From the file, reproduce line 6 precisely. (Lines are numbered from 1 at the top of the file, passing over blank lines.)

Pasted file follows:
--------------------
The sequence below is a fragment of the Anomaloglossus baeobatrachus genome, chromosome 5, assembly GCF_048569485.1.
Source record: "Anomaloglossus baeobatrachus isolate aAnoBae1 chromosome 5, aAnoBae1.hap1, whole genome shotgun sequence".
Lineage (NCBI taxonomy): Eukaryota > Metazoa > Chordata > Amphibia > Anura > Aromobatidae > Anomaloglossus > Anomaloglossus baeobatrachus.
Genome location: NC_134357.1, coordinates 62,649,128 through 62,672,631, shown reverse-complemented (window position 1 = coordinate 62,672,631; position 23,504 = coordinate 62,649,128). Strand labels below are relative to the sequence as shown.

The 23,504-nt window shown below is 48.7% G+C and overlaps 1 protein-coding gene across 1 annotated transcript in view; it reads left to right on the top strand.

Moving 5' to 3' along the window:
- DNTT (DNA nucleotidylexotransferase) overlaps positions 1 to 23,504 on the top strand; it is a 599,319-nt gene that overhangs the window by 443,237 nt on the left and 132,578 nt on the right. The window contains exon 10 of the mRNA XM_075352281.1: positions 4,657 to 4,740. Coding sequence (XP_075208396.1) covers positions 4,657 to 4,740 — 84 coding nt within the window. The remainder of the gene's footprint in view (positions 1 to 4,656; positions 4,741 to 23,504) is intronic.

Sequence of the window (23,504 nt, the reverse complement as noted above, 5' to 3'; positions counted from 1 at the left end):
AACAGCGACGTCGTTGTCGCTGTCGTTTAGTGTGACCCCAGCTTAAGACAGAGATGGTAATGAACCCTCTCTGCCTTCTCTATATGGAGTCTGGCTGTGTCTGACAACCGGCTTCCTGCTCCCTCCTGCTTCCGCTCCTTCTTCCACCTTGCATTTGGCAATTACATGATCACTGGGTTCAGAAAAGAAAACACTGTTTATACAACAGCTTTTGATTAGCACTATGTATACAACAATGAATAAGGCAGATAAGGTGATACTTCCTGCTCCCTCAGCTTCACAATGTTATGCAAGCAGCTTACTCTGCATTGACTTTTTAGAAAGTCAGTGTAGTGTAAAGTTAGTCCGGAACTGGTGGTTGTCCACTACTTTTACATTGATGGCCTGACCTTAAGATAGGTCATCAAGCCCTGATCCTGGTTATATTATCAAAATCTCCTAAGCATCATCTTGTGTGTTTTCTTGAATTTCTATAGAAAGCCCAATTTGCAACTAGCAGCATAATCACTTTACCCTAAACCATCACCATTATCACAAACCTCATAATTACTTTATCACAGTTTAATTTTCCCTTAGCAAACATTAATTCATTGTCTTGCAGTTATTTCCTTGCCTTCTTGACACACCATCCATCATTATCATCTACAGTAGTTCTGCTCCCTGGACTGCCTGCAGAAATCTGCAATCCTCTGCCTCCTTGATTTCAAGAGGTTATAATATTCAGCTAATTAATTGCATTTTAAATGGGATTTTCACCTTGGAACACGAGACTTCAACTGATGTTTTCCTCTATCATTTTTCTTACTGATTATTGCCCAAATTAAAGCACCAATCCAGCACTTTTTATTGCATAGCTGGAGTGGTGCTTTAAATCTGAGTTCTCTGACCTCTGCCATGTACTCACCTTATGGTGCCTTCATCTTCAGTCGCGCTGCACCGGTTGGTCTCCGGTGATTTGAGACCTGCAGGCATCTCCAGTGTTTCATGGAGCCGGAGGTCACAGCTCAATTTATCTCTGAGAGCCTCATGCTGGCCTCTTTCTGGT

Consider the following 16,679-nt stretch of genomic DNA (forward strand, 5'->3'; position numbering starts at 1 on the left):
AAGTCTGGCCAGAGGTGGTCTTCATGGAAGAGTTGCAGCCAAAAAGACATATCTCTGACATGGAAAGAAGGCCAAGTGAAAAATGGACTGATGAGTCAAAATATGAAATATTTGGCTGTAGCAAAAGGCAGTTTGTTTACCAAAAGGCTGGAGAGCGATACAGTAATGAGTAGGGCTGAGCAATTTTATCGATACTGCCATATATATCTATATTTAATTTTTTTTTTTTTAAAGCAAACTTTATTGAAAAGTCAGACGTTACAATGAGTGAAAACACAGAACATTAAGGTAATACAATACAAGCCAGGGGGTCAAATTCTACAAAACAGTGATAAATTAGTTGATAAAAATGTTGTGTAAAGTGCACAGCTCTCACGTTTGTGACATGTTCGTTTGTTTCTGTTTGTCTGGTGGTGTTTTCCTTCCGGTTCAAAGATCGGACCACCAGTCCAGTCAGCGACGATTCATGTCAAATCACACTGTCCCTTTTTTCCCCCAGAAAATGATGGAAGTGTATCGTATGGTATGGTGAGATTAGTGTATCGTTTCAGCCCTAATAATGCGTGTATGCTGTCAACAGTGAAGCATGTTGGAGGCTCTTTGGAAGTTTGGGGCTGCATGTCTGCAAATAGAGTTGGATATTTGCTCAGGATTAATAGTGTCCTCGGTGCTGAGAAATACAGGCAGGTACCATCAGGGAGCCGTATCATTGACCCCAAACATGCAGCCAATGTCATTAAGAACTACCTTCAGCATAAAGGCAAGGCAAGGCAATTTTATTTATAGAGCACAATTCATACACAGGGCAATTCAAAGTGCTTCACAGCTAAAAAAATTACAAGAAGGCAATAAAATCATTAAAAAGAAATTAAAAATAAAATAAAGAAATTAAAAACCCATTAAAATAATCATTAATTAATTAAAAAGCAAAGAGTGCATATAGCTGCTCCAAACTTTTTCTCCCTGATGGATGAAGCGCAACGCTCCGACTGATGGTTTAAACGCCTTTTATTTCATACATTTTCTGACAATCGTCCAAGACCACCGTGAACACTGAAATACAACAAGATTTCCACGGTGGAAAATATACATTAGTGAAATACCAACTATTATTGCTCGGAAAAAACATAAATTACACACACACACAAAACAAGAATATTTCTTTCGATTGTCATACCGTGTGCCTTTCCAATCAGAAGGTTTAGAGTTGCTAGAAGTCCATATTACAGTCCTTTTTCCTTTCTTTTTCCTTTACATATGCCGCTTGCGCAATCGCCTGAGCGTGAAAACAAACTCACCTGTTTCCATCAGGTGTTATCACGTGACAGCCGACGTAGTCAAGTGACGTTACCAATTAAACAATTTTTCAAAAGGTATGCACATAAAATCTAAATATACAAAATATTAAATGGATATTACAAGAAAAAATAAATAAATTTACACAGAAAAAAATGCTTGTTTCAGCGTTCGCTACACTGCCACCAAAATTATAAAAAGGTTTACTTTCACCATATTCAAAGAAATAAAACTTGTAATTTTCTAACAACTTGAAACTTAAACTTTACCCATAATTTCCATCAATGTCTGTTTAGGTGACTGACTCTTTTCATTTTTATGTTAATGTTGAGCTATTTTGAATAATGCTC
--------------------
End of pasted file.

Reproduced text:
Moving 5' to 3' along the window: